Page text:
Mr O'Connell said the company had held back on its marketing spend last financial year, but since signing a new wholesale agreement with Optus to use its mobile network, the company had started spending on marketing again. "We’re ready to really grow the business over the next few years. It was a reset year, and we held our own and reset the business," he said.

Amaysim said underlying EBITDA in the 2020 financial year was expected to be in the range of $33 million to $39 million.


AYS Amaysim
$0.52 .... -23.13%



--------------------
"Every long-term security is nothing more than a claim on some expected future stream of cash that will be delivered into the hands of investors over time. For a given stream of expected future cash payments, the higher the price investors pay today for that stream of cash, the lower the long-term return they will achieve on their investment over time." - Dr John Hussman

"If I had even the slightest grasp upon my own faculties, I would not make essays, I would make decisions." ― Michel de Montaigne
 
nipper
post Posted: Apr 10 2019, 09:07 PM
  Quote Post


Posts: 8,723
Thanks: 2716


In Reply To: nipper's post @ Feb 22 2019, 07:38 AM

Amaysim launched their power plan today. Only in Victoria at present but likely to roll out to the rest of the country. Can pay from $80 a month upward, and add if running over, get credit if not all used in the month. Sort of, something like, a little bit, a mobile plan. In a way. Awareness would probably help in reducing Bill Shock (I'm not voting for him) .... as long as the App is accurate, not some complex predictive algorithm. Ah, smart meters, whatever happened to them?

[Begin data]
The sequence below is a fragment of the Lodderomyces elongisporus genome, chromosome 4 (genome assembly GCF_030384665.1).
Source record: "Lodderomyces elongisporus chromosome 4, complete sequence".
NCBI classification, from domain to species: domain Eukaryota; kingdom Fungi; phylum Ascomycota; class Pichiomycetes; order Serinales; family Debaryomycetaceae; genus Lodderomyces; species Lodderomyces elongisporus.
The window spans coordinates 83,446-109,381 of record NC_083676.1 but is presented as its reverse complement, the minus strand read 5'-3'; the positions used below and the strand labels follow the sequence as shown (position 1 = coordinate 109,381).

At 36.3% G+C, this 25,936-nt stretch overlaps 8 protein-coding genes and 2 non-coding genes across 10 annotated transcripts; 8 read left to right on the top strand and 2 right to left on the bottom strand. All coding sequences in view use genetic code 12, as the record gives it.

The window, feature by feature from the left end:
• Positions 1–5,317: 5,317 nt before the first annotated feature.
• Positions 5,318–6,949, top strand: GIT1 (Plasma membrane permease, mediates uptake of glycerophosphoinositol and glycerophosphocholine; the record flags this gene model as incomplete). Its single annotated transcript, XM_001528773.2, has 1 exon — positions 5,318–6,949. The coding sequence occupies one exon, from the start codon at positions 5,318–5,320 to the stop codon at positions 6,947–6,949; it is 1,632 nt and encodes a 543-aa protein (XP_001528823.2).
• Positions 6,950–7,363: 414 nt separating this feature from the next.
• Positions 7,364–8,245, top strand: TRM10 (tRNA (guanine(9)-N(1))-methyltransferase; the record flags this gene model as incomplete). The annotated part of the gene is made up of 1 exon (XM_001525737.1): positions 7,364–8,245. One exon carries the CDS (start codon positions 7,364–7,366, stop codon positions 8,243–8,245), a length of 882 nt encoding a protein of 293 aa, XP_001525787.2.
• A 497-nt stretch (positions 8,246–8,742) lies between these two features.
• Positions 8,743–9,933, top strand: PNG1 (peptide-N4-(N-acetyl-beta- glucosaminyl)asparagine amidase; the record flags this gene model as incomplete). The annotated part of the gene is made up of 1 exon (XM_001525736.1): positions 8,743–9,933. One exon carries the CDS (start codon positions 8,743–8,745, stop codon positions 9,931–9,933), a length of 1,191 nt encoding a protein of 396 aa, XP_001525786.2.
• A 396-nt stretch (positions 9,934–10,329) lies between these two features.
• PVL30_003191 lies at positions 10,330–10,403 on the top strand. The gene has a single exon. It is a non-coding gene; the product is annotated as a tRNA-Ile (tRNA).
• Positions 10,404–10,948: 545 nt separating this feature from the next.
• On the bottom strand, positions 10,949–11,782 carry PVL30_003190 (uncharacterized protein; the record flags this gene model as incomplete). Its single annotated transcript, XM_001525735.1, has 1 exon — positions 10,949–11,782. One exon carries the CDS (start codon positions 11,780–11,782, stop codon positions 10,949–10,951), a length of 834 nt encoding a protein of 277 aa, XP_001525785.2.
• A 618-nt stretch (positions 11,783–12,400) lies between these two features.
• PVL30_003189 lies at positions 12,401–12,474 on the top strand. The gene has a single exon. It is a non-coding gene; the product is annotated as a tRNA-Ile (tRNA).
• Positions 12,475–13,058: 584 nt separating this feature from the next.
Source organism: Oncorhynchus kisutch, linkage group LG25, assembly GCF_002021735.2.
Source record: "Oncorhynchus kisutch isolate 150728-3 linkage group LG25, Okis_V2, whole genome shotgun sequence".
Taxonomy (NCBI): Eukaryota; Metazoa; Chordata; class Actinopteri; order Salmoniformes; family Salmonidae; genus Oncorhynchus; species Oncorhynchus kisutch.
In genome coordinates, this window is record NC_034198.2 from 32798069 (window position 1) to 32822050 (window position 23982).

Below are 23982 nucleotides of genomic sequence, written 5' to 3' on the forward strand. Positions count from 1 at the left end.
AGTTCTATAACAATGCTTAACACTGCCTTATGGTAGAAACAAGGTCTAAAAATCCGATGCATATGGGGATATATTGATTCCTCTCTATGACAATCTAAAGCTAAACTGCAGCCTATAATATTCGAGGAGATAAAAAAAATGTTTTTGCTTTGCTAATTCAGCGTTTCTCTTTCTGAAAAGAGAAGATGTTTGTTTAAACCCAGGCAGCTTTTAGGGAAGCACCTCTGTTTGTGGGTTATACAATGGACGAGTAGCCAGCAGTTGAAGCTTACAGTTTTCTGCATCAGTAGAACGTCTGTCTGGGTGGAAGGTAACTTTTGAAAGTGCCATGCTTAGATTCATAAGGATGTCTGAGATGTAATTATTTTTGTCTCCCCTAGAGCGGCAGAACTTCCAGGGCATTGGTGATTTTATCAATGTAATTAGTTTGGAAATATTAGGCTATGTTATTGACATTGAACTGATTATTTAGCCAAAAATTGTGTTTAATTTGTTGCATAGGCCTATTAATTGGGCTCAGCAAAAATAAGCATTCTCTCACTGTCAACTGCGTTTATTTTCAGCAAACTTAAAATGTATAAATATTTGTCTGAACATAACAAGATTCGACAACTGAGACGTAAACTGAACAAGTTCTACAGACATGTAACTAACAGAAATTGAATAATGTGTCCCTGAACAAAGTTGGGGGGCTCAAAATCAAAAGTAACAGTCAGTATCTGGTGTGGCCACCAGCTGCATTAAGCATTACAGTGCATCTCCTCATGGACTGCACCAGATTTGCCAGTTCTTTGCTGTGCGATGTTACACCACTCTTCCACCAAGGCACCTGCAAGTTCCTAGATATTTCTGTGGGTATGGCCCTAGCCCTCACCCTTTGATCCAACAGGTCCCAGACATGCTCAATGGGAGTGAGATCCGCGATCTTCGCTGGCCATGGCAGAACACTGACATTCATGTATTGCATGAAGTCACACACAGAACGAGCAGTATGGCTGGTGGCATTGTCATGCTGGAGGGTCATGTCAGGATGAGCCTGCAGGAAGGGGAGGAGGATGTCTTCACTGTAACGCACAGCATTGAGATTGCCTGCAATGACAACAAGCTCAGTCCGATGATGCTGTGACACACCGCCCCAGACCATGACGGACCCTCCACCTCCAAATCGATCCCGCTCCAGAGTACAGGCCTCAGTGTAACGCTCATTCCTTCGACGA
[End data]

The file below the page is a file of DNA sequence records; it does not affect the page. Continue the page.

Don't forget hourly rate is the variable; fixed connection charge is also part of the spend.



--------------------
"Every long-term security is nothing more than a claim on some expected future stream of cash that will be delivered into the hands of investors over time. For a given stream of expected future cash payments, the higher the price investors pay today for that stream of cash, the lower the long-term return they will achieve on their investment over time." - Dr John Hussman

"If I had even the slightest grasp upon my own faculties, I would not make essays, I would make decisions." ― Michel de Montaigne
 
nipper
post Posted: Feb 22 2019, 07:38 AM
  Quote Post


Posts: 8,723
Thanks: 2716


QUOTE
Amaysim had a transformational 2018. The company retained its spot as the country's fourth largest mobile service provider with more than 1 million customers - but made more of its net revenue from its energy business.

But the shares continue to trade below $1 each - and not a long way off record lows. There's some concern about its outlook, while others reckon its balance sheet could use an equity injection. And let's not forget it's had Singtel and other potential suitors breathing down its neck.

Amaysim had bank facilities worth $138 million as at June 30, which were provided by Commonwealth Bank of Australia and Westpac. Borrowings were worth nearly $90 million on the company's balance sheet. Its syndicated facility is due to mature on March 2020, which means it is probably about the time Amaysim is due to start thinking about refinancing. And a bit more equity in the equation could be helpful when it comes to talking to banks.